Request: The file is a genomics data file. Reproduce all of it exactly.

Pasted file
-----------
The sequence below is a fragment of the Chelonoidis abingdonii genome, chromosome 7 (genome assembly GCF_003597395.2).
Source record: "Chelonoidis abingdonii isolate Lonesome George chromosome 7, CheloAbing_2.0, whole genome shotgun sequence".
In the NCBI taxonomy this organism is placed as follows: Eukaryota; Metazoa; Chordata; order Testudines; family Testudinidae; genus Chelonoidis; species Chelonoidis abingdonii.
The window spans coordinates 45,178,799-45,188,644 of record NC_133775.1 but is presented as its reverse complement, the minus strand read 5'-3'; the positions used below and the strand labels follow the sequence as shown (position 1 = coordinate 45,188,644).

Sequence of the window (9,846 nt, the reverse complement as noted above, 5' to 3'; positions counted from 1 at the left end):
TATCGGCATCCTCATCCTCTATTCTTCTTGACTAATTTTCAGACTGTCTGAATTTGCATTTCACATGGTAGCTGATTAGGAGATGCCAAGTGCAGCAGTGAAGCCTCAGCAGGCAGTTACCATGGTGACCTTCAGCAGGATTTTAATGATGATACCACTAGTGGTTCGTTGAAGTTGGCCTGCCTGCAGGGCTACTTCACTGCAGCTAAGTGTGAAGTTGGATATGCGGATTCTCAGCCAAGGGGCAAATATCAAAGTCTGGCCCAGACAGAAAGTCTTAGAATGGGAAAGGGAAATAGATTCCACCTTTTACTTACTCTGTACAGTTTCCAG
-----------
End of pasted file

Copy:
The sequence below is a fragment of the Chelonoidis abingdonii genome, chromosome 7 (genome assembly GCF_003597395.2).
Source record: "Chelonoidis abingdonii isolate Lonesome George chromosome 7, CheloAbing_2.0, whole genome shotgun sequence".
In the NCBI taxonomy this organism is placed as follows: Eukaryota; Metazoa; Chordata; order Testudines; family Testudinidae; genus Chelonoidis; species Chelonoidis abingdonii.
The window spans coordinates 45,178,799-45,188,644 of record NC_133775.1 but is presented as its reverse complement, the minus strand read 5'-3'; the positions used below and the strand labels follow the sequence as shown (position 1 = coordinate 45,188,644).

Sequence of the window (9,846 nt, the reverse complement as noted above, 5' to 3'; positions counted from 1 at the left end):
TATCGGCATCCTCATCCTCTATTCTTCTTGACTAATTTTCAGACTGTCTGAATTTGCATTTCACATGGTAGCTGATTAGGAGATGCCAAGTGCAGCAGTGAAGCCTCAGCAGGCAGTTACCATGGTGACCTTCAGCAGGATTTTAATGATGATACCACTAGTGGTTCGTTGAAGTTGGCCTGCCTGCAGGGCTACTTCACTGCAGCTAAGTGTGAAGTTGGATATGCGGATTCTCAGCCAAGGGGCAAATATCAAAGTCTGGCCCAGACAGAAAGTCTTAGAATGGGAAAGGGAAATAGATTCCACCTTTTACTTACTCTGTACAGTTTCCAG